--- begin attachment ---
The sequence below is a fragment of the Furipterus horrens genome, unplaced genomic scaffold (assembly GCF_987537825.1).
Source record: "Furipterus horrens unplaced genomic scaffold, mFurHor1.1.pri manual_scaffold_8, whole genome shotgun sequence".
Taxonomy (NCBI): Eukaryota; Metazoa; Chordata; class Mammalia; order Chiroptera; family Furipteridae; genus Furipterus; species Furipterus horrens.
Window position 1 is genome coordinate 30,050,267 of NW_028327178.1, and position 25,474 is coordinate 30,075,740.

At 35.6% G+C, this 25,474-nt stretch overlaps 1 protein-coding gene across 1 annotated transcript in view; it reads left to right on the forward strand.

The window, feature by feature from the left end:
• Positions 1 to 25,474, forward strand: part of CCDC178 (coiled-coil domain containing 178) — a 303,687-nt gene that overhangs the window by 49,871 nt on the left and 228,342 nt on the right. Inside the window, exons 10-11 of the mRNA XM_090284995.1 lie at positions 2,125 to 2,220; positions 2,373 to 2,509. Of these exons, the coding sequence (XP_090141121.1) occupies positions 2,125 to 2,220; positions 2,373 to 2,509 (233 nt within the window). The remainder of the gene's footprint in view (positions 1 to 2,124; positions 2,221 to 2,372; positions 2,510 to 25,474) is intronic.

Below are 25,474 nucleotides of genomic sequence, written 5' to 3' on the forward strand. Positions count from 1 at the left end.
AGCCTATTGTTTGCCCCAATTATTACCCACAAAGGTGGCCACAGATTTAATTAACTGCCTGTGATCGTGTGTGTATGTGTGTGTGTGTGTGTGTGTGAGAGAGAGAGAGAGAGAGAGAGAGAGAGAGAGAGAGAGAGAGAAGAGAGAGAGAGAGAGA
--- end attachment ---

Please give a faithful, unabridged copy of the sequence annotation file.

The sequence below is a fragment of the Furipterus horrens genome, unplaced genomic scaffold (assembly GCF_987537825.1).
Source record: "Furipterus horrens unplaced genomic scaffold, mFurHor1.1.pri manual_scaffold_8, whole genome shotgun sequence".
Taxonomy (NCBI): Eukaryota; Metazoa; Chordata; class Mammalia; order Chiroptera; family Furipteridae; genus Furipterus; species Furipterus horrens.
Window position 1 is genome coordinate 30,050,267 of NW_028327178.1, and position 25,474 is coordinate 30,075,740.

At 35.6% G+C, this 25,474-nt stretch overlaps 1 protein-coding gene across 1 annotated transcript in view; it reads left to right on the forward strand.

The window, feature by feature from the left end:
• Positions 1 to 25,474, forward strand: part of CCDC178 (coiled-coil domain containing 178) — a 303,687-nt gene that overhangs the window by 49,871 nt on the left and 228,342 nt on the right. Inside the window, exons 10-11 of the mRNA XM_090284995.1 lie at positions 2,125 to 2,220; positions 2,373 to 2,509. Of these exons, the coding sequence (XP_090141121.1) occupies positions 2,125 to 2,220; positions 2,373 to 2,509 (233 nt within the window). The remainder of the gene's footprint in view (positions 1 to 2,124; positions 2,221 to 2,372; positions 2,510 to 25,474) is intronic.

Below are 25,474 nucleotides of genomic sequence, written 5' to 3' on the forward strand. Positions count from 1 at the left end.
AGCCTATTGTTTGCCCCAATTATTACCCACAAAGGTGGCCACAGATTTAATTAACTGCCTGTGATCGTGTGTGTATGTGTGTGTGTGTGTGTGTGTGAGAGAGAGAGAGAGAGAGAGAGAGAGAGAGAGAGAGAGAGAGAAGAGAGAGAGAGAGAGA